Well said. In the past I’ve compared floor traders to the Polish cavalry charging German tanks in 1939, but Mr. Levant’s metaphor is much more colorful and evocative. It is particularly evocative when one listens to “John Henry” by acoustic blues performer Furry Lewis: “I’m gonna die with this hammer in my hand.”

It is somewhat ironic to see how things have changed in a short decade. Even in late-1997 it was widely believed that the floor was inherently superior to the machine. Then, in early-1998, Eurex wrested the Bund contract from LIFFE, and the momentum changed. I had been an early advocate of electronic trading, and had taken some flack for that advocacy. Hence, it was somewhat gratifying to see my predictions borne out. Nonetheless, even an apostle of the steam hammer can feel for John Henry, and it is with mixed emotions as I see the floor and its vibrant culture fade away.

A Consensus is Forming on Putin’s Future Course

Filed under: Politics,Russia — The Professor @ 11:03 am

From the Moscow Times, an illuminating article by Yevgeny Kiselyov that echoes many previous SWP posts.

First, don’t believe a word Putin says about his future plans:

I wouldn’t attach too much significance to Putin’s numerous statements that he plans to leave his presidential post. He has frequently acted in direct contradiction to what he has promised on record. Recall, for example, how Putin said the direct election of governors would not be abolished or that the government had no interest in the bankruptcy of Yukos.

Second, Putin ain’t going anywhere, in part because if he goes anywhere it is likely to be nowhere:

It could very well be that Putin sincerely believed what he said at the time, but at the end of the day, he changed his mind. And with the question of a third presidential term, perhaps something hasn’t worked out as expected. For example, maybe Putin couldn’t find a successor who was satisfactory to all Kremlin factions.

Perhaps there is some doubt that Zubkov, the most probable successor, will manage to win this election. Even the huge pro-Kremlin media and administrative resources may not be enough to put a positive spin on Zubkov and turn him into a popular presidential candidate. In addition, Putin cannot be certain that even the most loyal successor will not follow his own, independent path once he samples the sweet taste of power sitting in the presidential chair.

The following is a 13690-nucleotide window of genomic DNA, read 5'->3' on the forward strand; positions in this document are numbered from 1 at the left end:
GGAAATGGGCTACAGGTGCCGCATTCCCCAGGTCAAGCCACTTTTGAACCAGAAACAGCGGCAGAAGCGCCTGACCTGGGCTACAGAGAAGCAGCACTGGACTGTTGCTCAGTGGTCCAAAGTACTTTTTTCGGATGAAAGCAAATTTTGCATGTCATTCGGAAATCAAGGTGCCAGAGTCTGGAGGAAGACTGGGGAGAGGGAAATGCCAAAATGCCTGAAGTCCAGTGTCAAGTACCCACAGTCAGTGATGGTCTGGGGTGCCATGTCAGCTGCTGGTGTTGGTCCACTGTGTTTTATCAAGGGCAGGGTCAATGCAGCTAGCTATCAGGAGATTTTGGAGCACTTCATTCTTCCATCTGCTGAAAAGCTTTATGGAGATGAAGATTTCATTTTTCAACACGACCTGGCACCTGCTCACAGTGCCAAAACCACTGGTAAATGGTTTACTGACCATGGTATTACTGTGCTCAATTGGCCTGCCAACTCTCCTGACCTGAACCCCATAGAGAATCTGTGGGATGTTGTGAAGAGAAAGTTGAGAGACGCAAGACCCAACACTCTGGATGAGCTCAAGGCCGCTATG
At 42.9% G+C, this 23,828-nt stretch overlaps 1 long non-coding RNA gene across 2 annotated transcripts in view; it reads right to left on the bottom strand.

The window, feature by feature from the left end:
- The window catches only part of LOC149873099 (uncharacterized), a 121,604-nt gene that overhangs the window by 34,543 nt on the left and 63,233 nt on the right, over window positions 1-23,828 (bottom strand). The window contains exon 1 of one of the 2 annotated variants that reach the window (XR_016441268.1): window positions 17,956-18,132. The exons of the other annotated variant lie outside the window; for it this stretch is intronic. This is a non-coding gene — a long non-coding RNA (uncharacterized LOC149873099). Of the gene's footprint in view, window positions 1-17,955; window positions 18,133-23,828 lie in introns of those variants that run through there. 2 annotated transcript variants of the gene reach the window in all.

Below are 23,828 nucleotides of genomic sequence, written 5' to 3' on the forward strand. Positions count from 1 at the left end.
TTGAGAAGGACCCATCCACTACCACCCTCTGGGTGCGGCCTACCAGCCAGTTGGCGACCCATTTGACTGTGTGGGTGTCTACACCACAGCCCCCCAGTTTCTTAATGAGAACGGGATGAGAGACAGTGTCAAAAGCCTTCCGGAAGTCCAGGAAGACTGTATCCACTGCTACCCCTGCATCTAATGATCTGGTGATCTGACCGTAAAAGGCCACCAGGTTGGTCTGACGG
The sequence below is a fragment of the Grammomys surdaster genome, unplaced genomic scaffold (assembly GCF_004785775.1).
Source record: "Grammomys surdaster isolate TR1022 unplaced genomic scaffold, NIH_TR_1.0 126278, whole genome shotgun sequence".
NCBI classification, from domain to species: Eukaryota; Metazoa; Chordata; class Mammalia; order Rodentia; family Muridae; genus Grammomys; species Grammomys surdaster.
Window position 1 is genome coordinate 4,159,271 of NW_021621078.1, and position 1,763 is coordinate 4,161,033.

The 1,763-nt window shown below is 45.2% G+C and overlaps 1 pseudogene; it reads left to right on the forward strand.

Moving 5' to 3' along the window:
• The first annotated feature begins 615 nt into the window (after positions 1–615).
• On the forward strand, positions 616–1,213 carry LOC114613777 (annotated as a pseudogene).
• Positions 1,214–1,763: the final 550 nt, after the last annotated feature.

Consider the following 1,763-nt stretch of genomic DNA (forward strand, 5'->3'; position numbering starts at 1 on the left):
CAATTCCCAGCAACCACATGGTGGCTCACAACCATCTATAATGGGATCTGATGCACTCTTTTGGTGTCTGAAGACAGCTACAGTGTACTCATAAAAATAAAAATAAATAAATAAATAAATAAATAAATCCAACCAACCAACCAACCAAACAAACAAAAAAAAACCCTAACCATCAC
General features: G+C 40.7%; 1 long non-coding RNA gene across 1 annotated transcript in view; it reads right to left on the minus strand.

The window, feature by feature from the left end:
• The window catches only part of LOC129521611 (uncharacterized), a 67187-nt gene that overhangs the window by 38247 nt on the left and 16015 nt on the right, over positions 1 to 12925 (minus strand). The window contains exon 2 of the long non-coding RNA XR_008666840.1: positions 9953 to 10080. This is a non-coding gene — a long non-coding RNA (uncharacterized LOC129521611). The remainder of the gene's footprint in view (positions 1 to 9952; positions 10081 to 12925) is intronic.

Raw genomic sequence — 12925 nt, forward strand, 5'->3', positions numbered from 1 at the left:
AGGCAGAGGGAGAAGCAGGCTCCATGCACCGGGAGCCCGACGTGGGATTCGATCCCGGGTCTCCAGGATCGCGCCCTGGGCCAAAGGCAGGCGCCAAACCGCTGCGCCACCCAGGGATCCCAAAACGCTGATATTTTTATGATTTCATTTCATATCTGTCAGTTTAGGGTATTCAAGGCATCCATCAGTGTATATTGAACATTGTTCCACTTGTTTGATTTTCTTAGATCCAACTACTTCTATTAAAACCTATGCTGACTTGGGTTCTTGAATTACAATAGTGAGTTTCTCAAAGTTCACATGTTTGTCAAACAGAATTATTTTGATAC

Moreover, what exactly is a third term? What does it mean when people say, “Putin is leaving office”? Judging from Putin’s behavior, he will hardly want a life of retirement, watering the flowers in his dacha garden. His supporters are taking every possible opportunity to make it clear that the president intends to remain the top politician in Russia and to influence all of the most important political decisions directly, even if his official job is ostensibly nothing more than chairman of the 2014 Sochi Olympics commission.

In this sense, it is already clear that a third term is probably unavoidable, regardless of what Putin’s future job title might be after May. This means the country is doomed to live under dual power — something that has always ended tragically for Russians.

[Emphasis mine.]

In this context, it is interesting to speculate on the meaning of the Clan War. As I’ve said before, it is the most likely pretext for Putin remaining in control, which raises the possibility that it was fomented (or surreptitiously encouraged) by Putin. Perhaps he did not foment it, but it is pretty clear that he is exploiting it opportunistically. Either is something Machiavelli Would Do.

One final thought. In an earlier post, I commented on the development of a security monoculture in Russia, with the FSB overawing all the other security organs in Russia. In light of the clan war, it is clear that I overestimated the degree of the monoculture. There is at least a security dyarchy, with (of all things) the narcotics control service, Gosnarkokontrol, playing the counterweight to the FSB. In my earlier post, I expressed surprise that even Putin would permit the dominance of a single security organ. I am not surprised, therefore, to learn that he has not.

More on China Energy Price Controls

Filed under: Commodities,Economics,Energy,Politics — The Professor @ 10:44 am

Another article in today’s WSJ on Chinese energy price controls. This article confirms what I had conjectured in earlier posts. Specifically, that (a) price controls are encouraging consumption, but (b) through a combination of cajoling and subsidies, the government has prodded/induced major refiners (notably Sinopec, for whom I’ve taught the last two years) to produced enough refined products to avoid shortages.

Here’s what I infer from the recent developments. This is conjecture, but is consistent with the news coverage I’ve seen. In recent years, government subsidies have been sufficient to induce Chinese refiners, notably Sinopec, to produce sufficient oil to meet demand at the artificially low official price. The continuing increase in the price of oil has made Sinopec uncertain about the credibility of government promises (explicit or implicit) to make good its losses from selling fuels at the artificially low prices, so it has cut back on output, or at least not expanded output sufficiently to keep up with burgeoning demand. This has led to episodes of shortages, lines, etc., which has the government worried. So it is trying to deal with the situation by a mixture of policy tools. It is trying to reduce the excess demand by increasing the official price. At the same time, it is ratcheting up the pressure on Sinopec and other refiners.